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NIH marquee awards for ‘high risk, high reward’ projects skew male—again

Administrators at the National Institutes of Health’s Building One in Bethesda, Maryland, say they want more female and minority applicants for the prestigious “high risk, high reward” program.

National Cancer Institute

By Meredith Wadman

The U.S. National Institutes of Health (NIH) on 1 October announced the winners of an annual crop of prestigious “high risk, high reward” (HRHR) awards. The plum awards provide generous, multiyear funding to a select group of scientists—101 this year—doing outside-the-box research that might not survive standard peer review. But in past years, the awards have been scrutinized because of the paucity of women among awardees.

For women, this year’s harvest was a mixed bag. For three of the four types of HRHR awards, women won in numbers that met or exceeded their representation in the applicant pool. However, that representation was meager: Eighteen percent to 38% of the applicants for these four awards were women, although women have earned more than 50% of U.S. Ph.D.s in biological sciences in every year since 2008. What’s more, in the award that is arguably best positioned to help women at a critical time in their career—the Early Independence Award (EIA), which allows awardees to skip a postdoc and start an independent lab immediately after a Ph.D.—women constitute 38% of applicants but only 25% of awardees. “I don’t see why consistently fewer women should make it through than apply,” says Monica Mugnier, a molecular parasitologist at Johns Hopkins University in Baltimore, Maryland, who won an EIA in 2016.

The sample size is small: Among the new EIA winners, three of 13 were women, notes Kristin Knouse, a 2018 EIA winner who is a cell biologist at the Whitehead Institute for Biomedical Research in Cambridge, Massachusetts. But, she adds, women have been underrepresented among EIA awardees in eight of the 9 years since the award was launched (see graph, below). “In aggregate over all the years, there has been a significant bias,” Knouse says. “There needs to be a systematic examination of where this awardee bias is arising.”

But Olivia Corradin, also at the Whitehead Institute, who in 2017 won a comparably generous Early-Stage Investigator Award from NIH’s National Institute on Drug Abuse, cautions against reading too much into the data. “You could pull the same analysis for the Pioneer Award and you might conclude that they are over-representing women. That would also be risky.” (Women have won Pioneer Awards in numbers that met or exceeded their representation in the applicant pool in seven of the past nine years. In 2019, applicants were 18% women—and 45% of awardees were women.)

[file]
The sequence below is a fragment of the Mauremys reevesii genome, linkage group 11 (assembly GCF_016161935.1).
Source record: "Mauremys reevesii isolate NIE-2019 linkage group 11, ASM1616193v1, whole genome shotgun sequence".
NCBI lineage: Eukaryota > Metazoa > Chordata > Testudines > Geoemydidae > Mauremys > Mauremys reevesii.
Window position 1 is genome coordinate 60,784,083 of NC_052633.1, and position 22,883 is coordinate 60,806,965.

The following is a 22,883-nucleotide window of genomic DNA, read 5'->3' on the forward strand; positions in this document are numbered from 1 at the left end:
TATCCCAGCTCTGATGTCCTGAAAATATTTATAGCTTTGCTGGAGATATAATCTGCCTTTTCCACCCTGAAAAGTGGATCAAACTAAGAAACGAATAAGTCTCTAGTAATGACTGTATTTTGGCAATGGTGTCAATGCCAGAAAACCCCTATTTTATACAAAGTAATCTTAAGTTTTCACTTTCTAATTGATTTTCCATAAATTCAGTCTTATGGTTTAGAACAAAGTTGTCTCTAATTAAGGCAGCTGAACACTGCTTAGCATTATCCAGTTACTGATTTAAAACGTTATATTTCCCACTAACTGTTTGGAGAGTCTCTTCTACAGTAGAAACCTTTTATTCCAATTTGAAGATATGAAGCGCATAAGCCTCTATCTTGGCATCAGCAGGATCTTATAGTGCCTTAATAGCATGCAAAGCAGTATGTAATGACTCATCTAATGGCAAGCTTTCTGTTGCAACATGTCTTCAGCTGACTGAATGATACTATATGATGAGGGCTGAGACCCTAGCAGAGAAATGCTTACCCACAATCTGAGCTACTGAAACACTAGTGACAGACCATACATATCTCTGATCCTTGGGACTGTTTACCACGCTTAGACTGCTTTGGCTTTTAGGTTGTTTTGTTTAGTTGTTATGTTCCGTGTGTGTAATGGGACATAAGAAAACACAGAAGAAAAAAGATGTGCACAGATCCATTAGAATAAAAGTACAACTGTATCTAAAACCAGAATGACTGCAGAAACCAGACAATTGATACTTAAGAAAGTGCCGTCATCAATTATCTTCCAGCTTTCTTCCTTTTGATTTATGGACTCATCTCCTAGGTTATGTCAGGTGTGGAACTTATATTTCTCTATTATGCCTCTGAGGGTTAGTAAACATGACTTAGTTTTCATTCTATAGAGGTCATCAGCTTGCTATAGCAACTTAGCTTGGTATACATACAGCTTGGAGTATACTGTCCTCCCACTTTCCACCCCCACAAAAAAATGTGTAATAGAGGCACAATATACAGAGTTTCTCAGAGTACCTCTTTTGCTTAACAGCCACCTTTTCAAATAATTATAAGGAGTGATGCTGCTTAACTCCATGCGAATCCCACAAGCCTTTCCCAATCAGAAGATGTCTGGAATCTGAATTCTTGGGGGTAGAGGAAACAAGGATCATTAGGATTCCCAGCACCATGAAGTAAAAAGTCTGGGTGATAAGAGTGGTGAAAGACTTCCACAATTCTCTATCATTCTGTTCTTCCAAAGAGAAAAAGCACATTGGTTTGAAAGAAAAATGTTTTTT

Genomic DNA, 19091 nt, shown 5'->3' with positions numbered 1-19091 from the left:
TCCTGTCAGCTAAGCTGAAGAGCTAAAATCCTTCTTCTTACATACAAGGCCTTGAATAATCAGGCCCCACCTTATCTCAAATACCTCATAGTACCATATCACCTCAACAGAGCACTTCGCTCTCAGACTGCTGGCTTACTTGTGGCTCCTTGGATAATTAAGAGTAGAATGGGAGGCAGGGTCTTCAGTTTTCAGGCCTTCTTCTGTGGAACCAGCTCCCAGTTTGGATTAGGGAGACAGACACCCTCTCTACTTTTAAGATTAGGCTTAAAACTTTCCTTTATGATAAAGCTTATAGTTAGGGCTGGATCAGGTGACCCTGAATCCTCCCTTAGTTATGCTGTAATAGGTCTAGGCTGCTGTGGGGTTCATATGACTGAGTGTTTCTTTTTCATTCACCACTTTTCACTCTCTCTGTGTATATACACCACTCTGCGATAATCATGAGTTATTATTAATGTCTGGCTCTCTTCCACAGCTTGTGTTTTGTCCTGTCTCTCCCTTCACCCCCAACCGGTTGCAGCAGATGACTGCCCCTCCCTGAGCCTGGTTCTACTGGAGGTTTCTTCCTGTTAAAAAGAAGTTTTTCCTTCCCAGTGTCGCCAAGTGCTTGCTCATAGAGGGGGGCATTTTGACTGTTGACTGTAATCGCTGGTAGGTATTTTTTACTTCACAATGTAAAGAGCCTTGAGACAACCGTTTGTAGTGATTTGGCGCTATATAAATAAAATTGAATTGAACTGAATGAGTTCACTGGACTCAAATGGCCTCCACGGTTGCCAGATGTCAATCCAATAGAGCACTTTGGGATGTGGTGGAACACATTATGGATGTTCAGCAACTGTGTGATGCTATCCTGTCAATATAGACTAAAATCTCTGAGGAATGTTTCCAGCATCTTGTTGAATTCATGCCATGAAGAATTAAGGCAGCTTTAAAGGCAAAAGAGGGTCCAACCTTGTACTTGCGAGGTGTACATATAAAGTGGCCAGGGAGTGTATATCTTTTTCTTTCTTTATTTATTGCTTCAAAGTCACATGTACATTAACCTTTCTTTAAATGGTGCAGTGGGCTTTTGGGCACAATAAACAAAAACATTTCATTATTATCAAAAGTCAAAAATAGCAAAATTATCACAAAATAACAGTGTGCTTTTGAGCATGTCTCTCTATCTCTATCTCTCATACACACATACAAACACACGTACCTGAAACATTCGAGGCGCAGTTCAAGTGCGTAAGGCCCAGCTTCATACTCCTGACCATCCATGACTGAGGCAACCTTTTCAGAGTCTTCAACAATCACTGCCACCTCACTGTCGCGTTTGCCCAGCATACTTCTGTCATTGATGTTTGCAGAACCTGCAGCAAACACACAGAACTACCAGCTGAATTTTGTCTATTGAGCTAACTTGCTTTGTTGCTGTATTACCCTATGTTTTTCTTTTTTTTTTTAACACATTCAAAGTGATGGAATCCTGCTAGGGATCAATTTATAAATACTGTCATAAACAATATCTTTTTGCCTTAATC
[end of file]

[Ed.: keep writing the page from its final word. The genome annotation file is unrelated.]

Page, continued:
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N. Desai/Science

The low number of women applying for all four awards is the main concern, says James Anderson, who directs NIH’s Division of Program Coordination, Planning, and Strategic Initiatives, which supports the HRHR awards. “The thing we need to focus on is encouraging more women to apply for these awards,” he says. “We take this pretty seriously. We gotta change these numbers.” (For the other two types of HRHR awards this year, the Transformative Research and New Innovator awards, women were, respectively, 20% and 30% of applicants, and won, respectively, 24% and 33% of awards.)

In 2018, NIH became concerned enough about gender and other disparities among HRHR applicants that Director Francis Collins asked a group of NIH and external experts to review the program. That working group’s final report, issued in June, recommended that NIH reach out vigorously to institutions and populations—including underrepresented minorities and women—that historically have not applied for HRHR awards in large numbers.

The advisers noted that topic bias is also an issue: Both applications and awards have preferentially mapped to mechanistic and subcellular topics, such as gene regulation and neuronal circuits, as opposed to, for instance, clinical research and behavioral, psychological, and social science. They added that the awards appear “biased toward institutions and organizations with large, well-known biomedical research programs.”

(NIH has responded to the recommendations by implementing some and rejecting others, such as a proposal for a separate HRHR award for clinical research.)

Even before June, NIH had tweaked its announcement inviting applications for these awards in 2020, says Ravi Basavappa, the HRHR research program leader. (He was reached by phone last week on his way to a Nevada meeting where he publicized the HRHR awards to scientists from states that have historically drawn less NIH funding.) “We strengthened our inclusivity language quite a bit [to make clear] that we do welcome research form the whole spectrum of institutions in the country and from all sorts of [applicants]—and that basic research, translational research, clinical research, social science research—whatever is in the broad mission of NIH” are welcome topics for applications.

NIH is also publicizing the HRHR program at meetings of underrepresented minorities like the annual conference of the Society for the Advancement of Chicanos/Hispanics & Native Americans in Science that starts later this month.

The stubbornly low numbers of women applying for all HRHR awards, and their poor record at winning EIAs, “shows just how difficult [change] is,” says Molly Carnes, a working group member and a professor of women’s health at the University of Wisconsin in Madison who has studied implicit bias. “We live gendered lives. When you evaluate men and women’s science, their science is filtered through the fact that they are men and women. That’s how the human mind works.”

Source: Science Mag